We know generally what the final episode will be about. We have an idea, but there's a good chance that will change in the moment. The vlogs, sometimes they're about just fun things, sometimes they're about what's going on in the show. Sometimes they're about what Tim's going through, what I'm going through, what the writers are going through, something that's a little bit more personal. I imagine that final vlog, we'll get a lot of pressure on it to be heartfelt, really funny but have it resonate. I'm almost positive it will be the final scene in the show. We'll sign off with a vlog because I think the vlogs are our signature. The vlog will be the final scene in the show. I have an idea of what I want that to be. Kevin Hench writes most of the vlogs. He does a brilliant job on it. He's a lovely man with a wonderful heart and a great sense of humor, so I have no doubt that it's going to be everything we want it to be.
Since this is the final season -- though I imagine that the pandemic has complicated original plans -- can we expect familiar faces to drop by?
You kind of nailed it. Dropping by is difficult. We went into the season where I basically said, "Guys, we're going to have to do most of the series with just the people we have," because bringing in people, there are too many variables. We're very conscious of trying to be safe on the set and everything. Anytime you introduce another person, you're just running an extra risk. So, the edict is if it's a great story, yes, we'll bring somebody in. Otherwise, can we tell the story with our people? The hoops are already much more difficult to jump through in order to get any show shot. Adding in another thing is very, very difficult. But again, that being said, we have had a couple of guest people already. If the story's great or if it's Kaitlyn Dever, then we'll have them on.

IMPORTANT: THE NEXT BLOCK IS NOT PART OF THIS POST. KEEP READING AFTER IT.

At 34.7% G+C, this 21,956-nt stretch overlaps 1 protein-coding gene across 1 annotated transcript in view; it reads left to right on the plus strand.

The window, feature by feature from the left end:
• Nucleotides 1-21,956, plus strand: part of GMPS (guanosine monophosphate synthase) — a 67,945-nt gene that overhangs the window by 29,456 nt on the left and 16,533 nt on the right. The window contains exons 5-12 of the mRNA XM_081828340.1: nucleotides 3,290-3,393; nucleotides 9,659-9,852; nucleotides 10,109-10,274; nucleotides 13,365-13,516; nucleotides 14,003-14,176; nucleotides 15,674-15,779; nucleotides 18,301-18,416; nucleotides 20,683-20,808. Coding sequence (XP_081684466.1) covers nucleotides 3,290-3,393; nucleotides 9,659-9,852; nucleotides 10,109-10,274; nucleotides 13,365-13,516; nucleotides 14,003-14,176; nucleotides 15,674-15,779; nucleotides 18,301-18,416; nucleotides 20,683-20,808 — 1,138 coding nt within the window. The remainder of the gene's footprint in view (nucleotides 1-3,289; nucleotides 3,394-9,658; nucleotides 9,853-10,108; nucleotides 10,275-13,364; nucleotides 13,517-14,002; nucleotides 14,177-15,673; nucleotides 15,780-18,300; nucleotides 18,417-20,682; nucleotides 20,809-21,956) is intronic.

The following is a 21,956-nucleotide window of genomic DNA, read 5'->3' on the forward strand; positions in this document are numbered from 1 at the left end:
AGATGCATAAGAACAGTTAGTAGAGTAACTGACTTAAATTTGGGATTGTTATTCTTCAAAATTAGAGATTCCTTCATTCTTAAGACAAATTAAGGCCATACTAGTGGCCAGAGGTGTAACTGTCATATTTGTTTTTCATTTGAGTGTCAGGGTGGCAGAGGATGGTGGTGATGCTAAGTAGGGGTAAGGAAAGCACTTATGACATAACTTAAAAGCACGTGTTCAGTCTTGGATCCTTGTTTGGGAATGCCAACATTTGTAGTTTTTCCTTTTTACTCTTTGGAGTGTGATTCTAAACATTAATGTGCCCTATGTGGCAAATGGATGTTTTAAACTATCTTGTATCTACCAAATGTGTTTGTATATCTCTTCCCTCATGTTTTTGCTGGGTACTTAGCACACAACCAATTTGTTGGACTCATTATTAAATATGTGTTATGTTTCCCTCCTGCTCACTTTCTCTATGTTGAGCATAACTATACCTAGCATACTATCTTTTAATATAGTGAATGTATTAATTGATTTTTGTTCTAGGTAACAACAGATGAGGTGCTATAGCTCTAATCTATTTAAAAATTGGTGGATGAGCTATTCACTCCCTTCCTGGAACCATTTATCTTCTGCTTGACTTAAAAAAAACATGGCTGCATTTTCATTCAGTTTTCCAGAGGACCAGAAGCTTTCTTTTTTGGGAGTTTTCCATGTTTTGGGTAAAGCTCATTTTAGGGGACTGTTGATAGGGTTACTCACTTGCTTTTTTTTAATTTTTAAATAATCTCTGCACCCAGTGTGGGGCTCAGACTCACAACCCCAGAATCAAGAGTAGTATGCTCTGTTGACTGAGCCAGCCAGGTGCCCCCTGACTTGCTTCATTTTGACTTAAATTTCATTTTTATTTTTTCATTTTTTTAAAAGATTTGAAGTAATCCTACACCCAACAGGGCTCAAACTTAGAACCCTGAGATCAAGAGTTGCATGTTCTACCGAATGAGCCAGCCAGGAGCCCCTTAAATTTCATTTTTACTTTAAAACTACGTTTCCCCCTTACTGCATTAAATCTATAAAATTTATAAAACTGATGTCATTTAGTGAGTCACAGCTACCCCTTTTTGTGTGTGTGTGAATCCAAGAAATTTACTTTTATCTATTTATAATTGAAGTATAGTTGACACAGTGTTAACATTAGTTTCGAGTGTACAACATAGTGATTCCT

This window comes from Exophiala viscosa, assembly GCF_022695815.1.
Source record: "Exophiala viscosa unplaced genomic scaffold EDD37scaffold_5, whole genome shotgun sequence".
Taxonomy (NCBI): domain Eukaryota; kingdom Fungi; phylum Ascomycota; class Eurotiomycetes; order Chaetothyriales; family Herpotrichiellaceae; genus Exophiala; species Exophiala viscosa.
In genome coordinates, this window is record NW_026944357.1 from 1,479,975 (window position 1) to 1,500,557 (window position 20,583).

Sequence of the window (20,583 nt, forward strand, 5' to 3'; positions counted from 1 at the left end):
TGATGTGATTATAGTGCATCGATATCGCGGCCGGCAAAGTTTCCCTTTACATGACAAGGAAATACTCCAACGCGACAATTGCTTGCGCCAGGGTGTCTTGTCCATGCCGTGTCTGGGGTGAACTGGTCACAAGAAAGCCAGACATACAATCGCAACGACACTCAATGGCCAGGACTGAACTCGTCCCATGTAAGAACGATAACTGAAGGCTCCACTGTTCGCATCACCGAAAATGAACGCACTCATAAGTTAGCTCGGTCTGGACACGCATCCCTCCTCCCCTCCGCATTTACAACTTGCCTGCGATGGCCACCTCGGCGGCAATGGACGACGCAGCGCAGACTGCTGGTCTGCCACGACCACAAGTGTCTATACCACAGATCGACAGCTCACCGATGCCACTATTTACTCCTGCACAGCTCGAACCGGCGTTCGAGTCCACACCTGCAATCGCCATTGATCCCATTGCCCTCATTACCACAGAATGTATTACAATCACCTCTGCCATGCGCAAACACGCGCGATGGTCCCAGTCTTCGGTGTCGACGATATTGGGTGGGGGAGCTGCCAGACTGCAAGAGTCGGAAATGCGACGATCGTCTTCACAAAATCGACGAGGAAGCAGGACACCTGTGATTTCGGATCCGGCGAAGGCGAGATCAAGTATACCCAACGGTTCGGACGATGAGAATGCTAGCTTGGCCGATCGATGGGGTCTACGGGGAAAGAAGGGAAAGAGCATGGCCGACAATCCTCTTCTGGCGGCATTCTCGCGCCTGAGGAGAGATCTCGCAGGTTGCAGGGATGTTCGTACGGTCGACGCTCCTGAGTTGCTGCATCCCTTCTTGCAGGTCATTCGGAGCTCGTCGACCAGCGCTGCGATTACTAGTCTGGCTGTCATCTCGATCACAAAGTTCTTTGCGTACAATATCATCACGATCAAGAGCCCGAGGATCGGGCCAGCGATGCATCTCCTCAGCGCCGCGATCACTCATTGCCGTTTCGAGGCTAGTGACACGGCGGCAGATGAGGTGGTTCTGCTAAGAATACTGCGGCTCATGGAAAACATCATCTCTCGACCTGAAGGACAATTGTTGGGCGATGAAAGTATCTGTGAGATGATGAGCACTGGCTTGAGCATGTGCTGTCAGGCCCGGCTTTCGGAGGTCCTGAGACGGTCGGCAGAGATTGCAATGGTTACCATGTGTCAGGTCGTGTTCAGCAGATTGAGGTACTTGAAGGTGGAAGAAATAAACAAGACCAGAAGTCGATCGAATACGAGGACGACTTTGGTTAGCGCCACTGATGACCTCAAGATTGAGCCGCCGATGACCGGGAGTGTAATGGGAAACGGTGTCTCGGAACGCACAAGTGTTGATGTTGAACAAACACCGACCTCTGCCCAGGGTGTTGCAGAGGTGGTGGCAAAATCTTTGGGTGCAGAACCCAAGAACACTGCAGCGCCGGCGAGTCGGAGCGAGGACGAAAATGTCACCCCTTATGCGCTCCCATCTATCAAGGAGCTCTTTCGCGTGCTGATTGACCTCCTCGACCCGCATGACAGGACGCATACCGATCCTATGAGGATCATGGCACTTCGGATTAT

Another question that's introduced is the idea that Mandy and her family may potentially move out of the house and close that chapter. Does that get answered more definitively?
We are doing episode 11 right now, and they're moving out. It's a fun episode. I don't want to tell you where they're moving to. What you're going to see, I think, is all of the characters were affected in different ways by these multiple crises and reacting in different ways. There are things that affect the choices that they make for their future, for the rest of their lives. What we hope to get out of the season, ultimately, is that we show the audience this is where these guys are headed. You'll find it satisfying that that's where we took these characters too. That's part of Mandy's journey.
What do you want viewers to know about that final season? What sorts of feelings or emotions can people expect to feel?
My goal with this season would be ultimately that I want to honor the work of everybody that's come before on the show and to send these characters out in a way that the audience feels surprised yet it makes total sense, and that they feel like they're going on with their lives, and they're going to be OK. I'm glad that we had the chance to spend the time with these characters because they're fascinating, interesting people. In the final episode, I want people to laugh, maybe cry a little bit. But at the end of the day, for them to go, "Wow, that was great. That's the right way to end the show."
Watch an exclusive clip from the final season premiere, only at ET, below.
Last Man Standing premieres Sunday, Jan. 3 at 9:30 p.m. ET/PT on Fox, before returning to its normal time slot Friday, Jan. 7 at 9:30 p.m. ET/PT. For more on the series, watch the video below.